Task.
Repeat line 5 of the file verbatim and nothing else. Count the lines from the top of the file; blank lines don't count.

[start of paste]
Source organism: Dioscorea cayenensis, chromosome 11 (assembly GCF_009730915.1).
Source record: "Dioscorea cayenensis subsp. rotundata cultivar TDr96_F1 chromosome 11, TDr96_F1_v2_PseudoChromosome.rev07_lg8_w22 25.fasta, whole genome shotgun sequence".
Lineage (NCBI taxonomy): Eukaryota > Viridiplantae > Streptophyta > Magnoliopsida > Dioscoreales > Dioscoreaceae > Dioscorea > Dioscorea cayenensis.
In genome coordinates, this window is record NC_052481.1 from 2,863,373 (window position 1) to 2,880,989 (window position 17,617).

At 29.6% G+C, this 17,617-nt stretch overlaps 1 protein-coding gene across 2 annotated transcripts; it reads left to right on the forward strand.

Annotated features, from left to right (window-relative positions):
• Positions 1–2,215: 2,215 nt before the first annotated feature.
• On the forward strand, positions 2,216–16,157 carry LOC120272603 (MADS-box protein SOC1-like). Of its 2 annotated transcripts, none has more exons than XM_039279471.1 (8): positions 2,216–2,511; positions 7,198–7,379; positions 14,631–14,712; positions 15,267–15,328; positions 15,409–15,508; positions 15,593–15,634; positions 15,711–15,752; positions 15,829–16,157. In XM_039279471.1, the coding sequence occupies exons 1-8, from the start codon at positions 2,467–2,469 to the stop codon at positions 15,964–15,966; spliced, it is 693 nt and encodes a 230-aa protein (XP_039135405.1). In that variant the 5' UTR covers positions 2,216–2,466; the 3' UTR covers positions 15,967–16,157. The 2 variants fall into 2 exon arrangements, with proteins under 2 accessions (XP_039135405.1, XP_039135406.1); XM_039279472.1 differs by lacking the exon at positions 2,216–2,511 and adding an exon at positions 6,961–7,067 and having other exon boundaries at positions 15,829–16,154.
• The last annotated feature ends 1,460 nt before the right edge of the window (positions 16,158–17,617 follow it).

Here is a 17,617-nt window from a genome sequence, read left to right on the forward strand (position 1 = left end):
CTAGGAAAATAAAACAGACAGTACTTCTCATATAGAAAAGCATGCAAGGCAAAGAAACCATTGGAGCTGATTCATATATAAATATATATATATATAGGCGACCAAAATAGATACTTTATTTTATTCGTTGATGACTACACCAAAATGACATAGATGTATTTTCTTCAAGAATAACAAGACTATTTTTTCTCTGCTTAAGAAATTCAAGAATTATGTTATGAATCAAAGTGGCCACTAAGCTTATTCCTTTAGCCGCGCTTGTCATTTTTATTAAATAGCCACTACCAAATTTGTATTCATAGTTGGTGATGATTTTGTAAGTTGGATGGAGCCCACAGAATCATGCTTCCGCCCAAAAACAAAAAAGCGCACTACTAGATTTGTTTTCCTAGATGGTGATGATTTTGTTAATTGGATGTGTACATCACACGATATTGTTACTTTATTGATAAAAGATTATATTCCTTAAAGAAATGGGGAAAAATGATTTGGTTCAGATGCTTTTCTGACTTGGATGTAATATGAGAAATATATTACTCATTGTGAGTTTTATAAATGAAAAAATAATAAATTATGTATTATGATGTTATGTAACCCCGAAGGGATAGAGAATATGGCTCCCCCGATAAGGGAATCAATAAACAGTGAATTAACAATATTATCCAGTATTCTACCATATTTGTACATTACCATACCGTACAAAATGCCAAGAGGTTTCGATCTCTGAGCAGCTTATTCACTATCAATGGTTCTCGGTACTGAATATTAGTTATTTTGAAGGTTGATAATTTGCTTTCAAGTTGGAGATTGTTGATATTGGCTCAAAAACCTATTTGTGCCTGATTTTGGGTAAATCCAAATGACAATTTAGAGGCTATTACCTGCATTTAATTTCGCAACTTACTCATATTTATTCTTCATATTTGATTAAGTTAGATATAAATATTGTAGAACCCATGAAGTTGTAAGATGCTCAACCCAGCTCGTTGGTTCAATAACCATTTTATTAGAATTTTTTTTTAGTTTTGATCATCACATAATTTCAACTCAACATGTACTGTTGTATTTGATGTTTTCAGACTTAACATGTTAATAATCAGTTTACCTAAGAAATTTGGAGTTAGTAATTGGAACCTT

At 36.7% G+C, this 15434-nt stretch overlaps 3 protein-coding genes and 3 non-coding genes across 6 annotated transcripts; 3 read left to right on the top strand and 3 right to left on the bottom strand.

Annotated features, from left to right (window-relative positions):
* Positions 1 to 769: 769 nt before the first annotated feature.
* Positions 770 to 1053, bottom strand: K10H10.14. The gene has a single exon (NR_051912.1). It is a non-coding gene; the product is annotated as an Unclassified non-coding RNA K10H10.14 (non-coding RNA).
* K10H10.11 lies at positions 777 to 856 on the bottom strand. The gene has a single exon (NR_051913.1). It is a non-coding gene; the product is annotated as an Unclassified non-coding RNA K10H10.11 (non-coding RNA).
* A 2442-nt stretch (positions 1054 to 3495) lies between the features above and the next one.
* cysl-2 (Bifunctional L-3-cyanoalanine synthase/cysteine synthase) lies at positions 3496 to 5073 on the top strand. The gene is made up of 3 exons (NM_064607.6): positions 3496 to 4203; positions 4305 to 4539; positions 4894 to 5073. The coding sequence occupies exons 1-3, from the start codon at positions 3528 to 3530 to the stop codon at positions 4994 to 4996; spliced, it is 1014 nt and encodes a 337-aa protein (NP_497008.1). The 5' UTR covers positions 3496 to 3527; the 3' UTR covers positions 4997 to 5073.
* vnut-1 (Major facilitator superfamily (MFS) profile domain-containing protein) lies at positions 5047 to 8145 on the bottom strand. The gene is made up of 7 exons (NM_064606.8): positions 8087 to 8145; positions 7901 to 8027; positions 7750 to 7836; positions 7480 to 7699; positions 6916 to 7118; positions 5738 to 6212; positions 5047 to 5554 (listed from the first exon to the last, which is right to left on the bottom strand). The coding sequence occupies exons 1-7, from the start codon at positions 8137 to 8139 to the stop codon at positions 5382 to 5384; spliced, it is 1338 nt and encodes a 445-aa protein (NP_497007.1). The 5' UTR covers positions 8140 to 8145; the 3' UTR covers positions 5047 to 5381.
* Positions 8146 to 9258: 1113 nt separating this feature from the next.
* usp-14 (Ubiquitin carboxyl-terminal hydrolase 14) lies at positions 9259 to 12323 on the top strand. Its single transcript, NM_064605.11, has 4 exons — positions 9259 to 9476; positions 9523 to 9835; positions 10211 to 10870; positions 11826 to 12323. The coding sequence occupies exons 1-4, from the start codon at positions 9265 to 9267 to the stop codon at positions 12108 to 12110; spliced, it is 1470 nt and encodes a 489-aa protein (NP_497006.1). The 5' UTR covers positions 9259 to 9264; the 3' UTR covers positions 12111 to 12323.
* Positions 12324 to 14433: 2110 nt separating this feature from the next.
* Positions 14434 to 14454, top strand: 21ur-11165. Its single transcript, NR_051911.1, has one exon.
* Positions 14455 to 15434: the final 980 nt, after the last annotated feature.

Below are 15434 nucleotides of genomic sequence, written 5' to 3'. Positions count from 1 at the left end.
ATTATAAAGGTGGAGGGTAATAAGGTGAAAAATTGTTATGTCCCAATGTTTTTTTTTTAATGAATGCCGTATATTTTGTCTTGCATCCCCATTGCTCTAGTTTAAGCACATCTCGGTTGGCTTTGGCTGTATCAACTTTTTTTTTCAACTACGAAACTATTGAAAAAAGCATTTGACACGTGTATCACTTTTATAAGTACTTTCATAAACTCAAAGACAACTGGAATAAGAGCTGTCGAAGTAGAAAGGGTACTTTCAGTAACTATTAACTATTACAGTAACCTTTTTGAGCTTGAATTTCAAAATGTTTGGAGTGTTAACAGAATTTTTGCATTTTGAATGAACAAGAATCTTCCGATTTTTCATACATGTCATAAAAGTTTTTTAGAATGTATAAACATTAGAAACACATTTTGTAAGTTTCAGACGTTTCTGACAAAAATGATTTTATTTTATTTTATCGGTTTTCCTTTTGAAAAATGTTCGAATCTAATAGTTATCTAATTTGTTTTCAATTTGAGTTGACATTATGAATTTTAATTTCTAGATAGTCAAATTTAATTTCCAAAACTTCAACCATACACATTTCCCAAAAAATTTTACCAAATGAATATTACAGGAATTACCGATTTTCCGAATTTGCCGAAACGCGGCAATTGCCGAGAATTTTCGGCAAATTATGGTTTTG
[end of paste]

At 29.6% G+C, this 17,617-nt stretch overlaps 1 protein-coding gene across 2 annotated transcripts; it reads left to right on the forward strand.